Leon Black, chief executive of the investment company Apollo Global Management, paid at least $50 million to Jeffrey Epstein for advice and services after Mr. Epstein’s 2008 conviction for soliciting prostitution from a teenage girl.

The transfers included $10 million to a foundation started by Mr. Epstein and consulting fees that were sufficiently unusual to draw scrutiny from Deutsche Bank, where Mr. Epstein kept his accounts, according to documents reviewed by The Times and interviews.

The business relationship ended in 2018 because of a “fee dispute” and Mr. Black, above, stopped communicating with Mr. Epstein.

6. Florida is seeing signs of a climate-driven housing crisis.

Home sales in the state’s low-lying areas, ones most vulnerable to a rise in sea levels, began falling around 2013. Now, prices are following a similar downward path, according to new research. Above, Bal Harbour, where housing prices fell 7.6 percent over the past four years.

The authors argue that not only is climate change eroding one of the most vibrant real estate markets in the country, but it has also quietly been doing so for nearly a decade.

“It means that coastal housing is in more distress than we thought,” said Benjamin Keys, the paper’s lead author. By 2045, more than 300,000 coastal U.S. homes will be at risk of flooding regularly, scientists said in 2018.

8. “We were embedded right in the middle of climate change.”

That’s from one of the scientists who worked on the research ship Polarstern, above, home to the biggest-ever Arctic science mission. The ship docked in Germany today after a year frozen in sea ice.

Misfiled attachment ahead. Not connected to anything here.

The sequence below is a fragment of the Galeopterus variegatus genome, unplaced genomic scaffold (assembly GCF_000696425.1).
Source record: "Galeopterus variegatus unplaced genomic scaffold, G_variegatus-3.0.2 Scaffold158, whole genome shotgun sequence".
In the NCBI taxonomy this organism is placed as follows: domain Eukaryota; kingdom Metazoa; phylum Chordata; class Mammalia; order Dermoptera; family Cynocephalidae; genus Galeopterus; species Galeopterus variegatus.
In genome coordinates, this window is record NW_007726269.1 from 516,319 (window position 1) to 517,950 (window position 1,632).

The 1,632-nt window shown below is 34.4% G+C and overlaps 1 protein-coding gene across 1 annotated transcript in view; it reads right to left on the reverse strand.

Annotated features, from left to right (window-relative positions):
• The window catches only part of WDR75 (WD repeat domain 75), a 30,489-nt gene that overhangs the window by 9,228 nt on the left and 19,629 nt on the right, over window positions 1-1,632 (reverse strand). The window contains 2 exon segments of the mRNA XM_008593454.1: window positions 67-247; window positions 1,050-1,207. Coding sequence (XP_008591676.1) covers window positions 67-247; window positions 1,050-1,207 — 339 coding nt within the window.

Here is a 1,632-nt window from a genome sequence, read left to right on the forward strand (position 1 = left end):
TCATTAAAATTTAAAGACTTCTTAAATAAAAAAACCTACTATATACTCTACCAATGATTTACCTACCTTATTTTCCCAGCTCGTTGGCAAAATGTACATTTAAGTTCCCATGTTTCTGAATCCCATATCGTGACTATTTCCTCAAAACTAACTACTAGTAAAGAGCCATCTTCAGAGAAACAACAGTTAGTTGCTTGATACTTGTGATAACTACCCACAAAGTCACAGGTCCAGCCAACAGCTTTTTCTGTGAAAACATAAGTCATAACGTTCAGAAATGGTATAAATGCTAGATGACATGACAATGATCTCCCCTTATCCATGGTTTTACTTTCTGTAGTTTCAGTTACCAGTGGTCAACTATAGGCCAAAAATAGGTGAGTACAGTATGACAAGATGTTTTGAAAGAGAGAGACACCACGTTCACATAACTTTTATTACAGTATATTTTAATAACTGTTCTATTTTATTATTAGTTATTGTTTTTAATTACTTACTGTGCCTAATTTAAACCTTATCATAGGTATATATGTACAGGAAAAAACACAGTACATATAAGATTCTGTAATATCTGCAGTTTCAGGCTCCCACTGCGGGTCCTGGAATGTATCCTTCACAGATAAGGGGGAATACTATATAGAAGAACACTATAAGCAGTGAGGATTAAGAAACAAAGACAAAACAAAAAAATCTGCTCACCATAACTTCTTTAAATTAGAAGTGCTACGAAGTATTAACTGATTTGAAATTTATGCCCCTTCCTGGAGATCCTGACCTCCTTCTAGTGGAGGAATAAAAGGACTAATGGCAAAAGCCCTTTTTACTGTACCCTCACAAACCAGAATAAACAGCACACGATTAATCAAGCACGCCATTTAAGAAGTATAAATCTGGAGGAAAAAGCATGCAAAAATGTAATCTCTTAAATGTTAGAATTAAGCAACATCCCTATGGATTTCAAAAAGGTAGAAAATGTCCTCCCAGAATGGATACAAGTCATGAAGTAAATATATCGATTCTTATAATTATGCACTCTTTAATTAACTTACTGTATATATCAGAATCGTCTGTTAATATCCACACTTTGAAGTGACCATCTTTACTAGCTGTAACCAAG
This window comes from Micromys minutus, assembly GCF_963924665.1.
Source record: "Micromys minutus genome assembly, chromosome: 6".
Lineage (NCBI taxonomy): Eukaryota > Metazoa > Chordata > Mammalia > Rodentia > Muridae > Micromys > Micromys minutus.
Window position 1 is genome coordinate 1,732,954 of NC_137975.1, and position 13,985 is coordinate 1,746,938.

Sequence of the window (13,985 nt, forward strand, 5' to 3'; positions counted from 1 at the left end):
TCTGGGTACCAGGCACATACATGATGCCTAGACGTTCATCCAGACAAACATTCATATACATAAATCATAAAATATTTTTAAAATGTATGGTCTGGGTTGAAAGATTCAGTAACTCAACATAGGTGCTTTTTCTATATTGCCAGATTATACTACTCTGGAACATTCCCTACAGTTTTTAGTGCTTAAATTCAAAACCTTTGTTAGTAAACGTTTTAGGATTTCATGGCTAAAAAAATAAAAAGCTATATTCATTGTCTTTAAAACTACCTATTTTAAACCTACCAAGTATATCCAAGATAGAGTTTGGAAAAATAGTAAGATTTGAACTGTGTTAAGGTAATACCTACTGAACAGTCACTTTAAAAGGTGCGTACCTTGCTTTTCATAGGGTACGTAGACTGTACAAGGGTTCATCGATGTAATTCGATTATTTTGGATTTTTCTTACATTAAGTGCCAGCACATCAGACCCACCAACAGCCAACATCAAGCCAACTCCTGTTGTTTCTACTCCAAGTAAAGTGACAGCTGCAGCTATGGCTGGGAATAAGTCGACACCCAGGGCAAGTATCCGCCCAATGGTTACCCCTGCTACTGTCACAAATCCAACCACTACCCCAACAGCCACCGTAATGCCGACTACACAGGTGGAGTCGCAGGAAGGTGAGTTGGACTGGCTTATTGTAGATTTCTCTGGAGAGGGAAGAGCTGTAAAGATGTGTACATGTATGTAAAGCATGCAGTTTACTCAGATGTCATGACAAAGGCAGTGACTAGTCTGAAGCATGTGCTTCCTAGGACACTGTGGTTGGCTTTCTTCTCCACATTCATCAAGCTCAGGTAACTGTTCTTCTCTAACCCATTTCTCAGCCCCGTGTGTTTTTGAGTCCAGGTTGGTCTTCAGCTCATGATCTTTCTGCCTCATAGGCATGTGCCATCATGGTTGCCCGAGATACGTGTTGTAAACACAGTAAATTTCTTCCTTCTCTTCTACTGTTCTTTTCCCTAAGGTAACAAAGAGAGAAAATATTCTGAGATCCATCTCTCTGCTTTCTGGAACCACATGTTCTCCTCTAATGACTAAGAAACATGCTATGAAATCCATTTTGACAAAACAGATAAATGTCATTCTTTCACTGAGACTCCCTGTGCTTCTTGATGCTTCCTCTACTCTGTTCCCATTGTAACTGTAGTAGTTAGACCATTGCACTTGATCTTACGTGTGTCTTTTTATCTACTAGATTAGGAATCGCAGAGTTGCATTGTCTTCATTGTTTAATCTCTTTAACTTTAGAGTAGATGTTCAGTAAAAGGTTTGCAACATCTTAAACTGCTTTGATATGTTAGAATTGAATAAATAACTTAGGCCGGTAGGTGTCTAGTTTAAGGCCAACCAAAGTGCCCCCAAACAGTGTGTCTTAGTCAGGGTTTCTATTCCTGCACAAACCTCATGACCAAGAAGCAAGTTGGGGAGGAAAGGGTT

The expedition encountered nosy polar bears, fierce storms that damaged equipment, and changing ice conditions.

But its leaders said the data collected about the ocean, ice, clouds, storms and ecosystems of the Arctic would prove invaluable in helping scientists understand the region, which is warming faster than any other part of the planet.

9. Whither the spirit of Halloween?

The National Retail Foundation predicts there will be about $8 billion in Halloween spending this year. That’s 8 percent less than last year, probably because of decreased participation in haunted houses, trick-or-treating and parties.

But the ubiquitous Spirit Halloween pop-up store is back in spades. The chain is opening over 1,400 temporary storefronts nationwide, more than last year, even as competitors scale back because of the pandemic.

And ahead of Amazon’s annual sale day tomorrow, we give you five things to avoid — including focusing only on the online behemoth’s Prime Day deals: More major retailers are likely to follow Amazon’s lead and offer sales of their own throughout October.

It’ll surprise no one that the tyrannosaurus rex, with its razor-sharp teeth and powerful jaw, reigns supreme.

The 20-foot-long stegosaurus, by contrast, had plates lining its back. But what made it a lethal adversary were the spikes on its tail, letting it outpower a sharp-clawed but turkey-sized velociraptor any day.

Have a non-combative evening.

Your Evening Briefing is posted at 6 p.m. Eastern.

Want to catch up on past briefings? You can browse them here.

What did you like? What do you want to see here? Let us know at briefing@nytimes.com.